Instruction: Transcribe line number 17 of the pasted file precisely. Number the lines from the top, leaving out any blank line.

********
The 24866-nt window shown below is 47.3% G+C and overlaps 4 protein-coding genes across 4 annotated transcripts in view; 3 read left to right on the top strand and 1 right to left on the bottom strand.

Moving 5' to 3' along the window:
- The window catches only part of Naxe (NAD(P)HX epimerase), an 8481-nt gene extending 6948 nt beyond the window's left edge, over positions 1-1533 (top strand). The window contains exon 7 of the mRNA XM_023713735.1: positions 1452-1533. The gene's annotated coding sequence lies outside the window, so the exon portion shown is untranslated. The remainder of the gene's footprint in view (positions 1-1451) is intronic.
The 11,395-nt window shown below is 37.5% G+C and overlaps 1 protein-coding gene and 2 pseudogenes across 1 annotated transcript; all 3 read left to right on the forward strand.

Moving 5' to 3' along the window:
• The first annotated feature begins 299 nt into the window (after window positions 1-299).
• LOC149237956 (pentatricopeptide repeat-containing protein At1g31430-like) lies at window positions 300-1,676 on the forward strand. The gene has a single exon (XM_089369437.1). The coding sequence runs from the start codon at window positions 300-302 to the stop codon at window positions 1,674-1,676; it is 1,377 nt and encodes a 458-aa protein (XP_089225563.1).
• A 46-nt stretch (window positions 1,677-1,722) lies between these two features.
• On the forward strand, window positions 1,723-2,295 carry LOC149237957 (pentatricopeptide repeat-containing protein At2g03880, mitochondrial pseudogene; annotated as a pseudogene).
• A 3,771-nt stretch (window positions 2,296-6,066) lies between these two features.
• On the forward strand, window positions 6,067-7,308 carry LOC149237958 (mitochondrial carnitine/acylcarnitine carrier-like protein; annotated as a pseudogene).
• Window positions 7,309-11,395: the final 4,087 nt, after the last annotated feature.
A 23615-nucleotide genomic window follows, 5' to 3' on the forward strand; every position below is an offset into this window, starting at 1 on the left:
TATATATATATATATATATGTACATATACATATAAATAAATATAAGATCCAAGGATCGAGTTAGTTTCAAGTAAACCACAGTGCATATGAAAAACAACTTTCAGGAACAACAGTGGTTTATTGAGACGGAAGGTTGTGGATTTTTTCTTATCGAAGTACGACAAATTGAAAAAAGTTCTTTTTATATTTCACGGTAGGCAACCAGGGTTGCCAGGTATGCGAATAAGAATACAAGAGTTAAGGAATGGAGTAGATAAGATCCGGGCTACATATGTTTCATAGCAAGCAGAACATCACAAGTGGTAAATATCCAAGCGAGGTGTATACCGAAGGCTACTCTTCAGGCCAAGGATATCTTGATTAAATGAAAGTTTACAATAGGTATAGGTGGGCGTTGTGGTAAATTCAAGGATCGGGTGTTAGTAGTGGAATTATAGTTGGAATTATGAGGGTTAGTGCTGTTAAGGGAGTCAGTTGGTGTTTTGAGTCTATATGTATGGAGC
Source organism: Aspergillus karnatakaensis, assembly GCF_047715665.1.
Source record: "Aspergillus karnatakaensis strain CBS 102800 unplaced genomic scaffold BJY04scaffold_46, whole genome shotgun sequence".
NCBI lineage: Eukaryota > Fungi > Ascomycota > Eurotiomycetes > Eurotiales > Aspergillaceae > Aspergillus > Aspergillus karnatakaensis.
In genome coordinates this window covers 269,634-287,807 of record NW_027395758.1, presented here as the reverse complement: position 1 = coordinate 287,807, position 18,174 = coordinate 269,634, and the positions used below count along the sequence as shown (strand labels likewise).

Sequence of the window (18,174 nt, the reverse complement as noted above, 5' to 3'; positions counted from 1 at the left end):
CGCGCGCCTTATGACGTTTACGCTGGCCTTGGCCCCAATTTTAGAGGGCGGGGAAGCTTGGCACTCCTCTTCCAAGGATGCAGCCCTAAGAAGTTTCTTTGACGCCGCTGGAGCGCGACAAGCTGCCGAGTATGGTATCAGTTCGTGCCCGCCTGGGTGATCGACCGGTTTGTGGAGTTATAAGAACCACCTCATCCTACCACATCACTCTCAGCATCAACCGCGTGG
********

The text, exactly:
NCBI lineage: Eukaryota > Fungi > Ascomycota > Eurotiomycetes > Eurotiales > Aspergillaceae > Aspergillus > Aspergillus karnatakaensis.